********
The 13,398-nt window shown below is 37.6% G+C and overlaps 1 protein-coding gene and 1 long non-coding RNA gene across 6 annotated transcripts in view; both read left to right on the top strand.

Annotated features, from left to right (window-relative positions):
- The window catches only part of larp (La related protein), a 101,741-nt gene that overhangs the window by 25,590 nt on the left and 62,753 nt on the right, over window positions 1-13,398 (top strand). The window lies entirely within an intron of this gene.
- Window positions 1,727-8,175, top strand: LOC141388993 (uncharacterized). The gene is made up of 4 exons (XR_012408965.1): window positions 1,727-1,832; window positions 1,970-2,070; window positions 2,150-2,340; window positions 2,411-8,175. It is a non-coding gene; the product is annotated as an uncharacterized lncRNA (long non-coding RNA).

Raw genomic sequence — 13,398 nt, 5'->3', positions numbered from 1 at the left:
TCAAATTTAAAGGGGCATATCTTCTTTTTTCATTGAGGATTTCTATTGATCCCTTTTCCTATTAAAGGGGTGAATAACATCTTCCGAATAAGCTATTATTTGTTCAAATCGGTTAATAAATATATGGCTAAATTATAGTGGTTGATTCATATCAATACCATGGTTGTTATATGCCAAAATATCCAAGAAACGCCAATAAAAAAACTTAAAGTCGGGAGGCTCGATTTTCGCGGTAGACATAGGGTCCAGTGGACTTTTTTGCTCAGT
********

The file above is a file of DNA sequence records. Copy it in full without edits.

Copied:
The 13,398-nt window shown below is 37.6% G+C and overlaps 1 protein-coding gene and 1 long non-coding RNA gene across 6 annotated transcripts in view; both read left to right on the top strand.

Annotated features, from left to right (window-relative positions):
- The window catches only part of larp (La related protein), a 101,741-nt gene that overhangs the window by 25,590 nt on the left and 62,753 nt on the right, over window positions 1-13,398 (top strand). The window lies entirely within an intron of this gene.
- Window positions 1,727-8,175, top strand: LOC141388993 (uncharacterized). The gene is made up of 4 exons (XR_012408965.1): window positions 1,727-1,832; window positions 1,970-2,070; window positions 2,150-2,340; window positions 2,411-8,175. It is a non-coding gene; the product is annotated as an uncharacterized lncRNA (long non-coding RNA).

Raw genomic sequence — 13,398 nt, 5'->3', positions numbered from 1 at the left:
TCAAATTTAAAGGGGCATATCTTCTTTTTTCATTGAGGATTTCTATTGATCCCTTTTCCTATTAAAGGGGTGAATAACATCTTCCGAATAAGCTATTATTTGTTCAAATCGGTTAATAAATATATGGCTAAATTATAGTGGTTGATTCATATCAATACCATGGTTGTTATATGCCAAAATATCCAAGAAACGCCAATAAAAAAACTTAAAGTCGGGAGGCTCGATTTTCGCGGTAGACATAGGGTCCAGTGGACTTTTTTGCTCAGT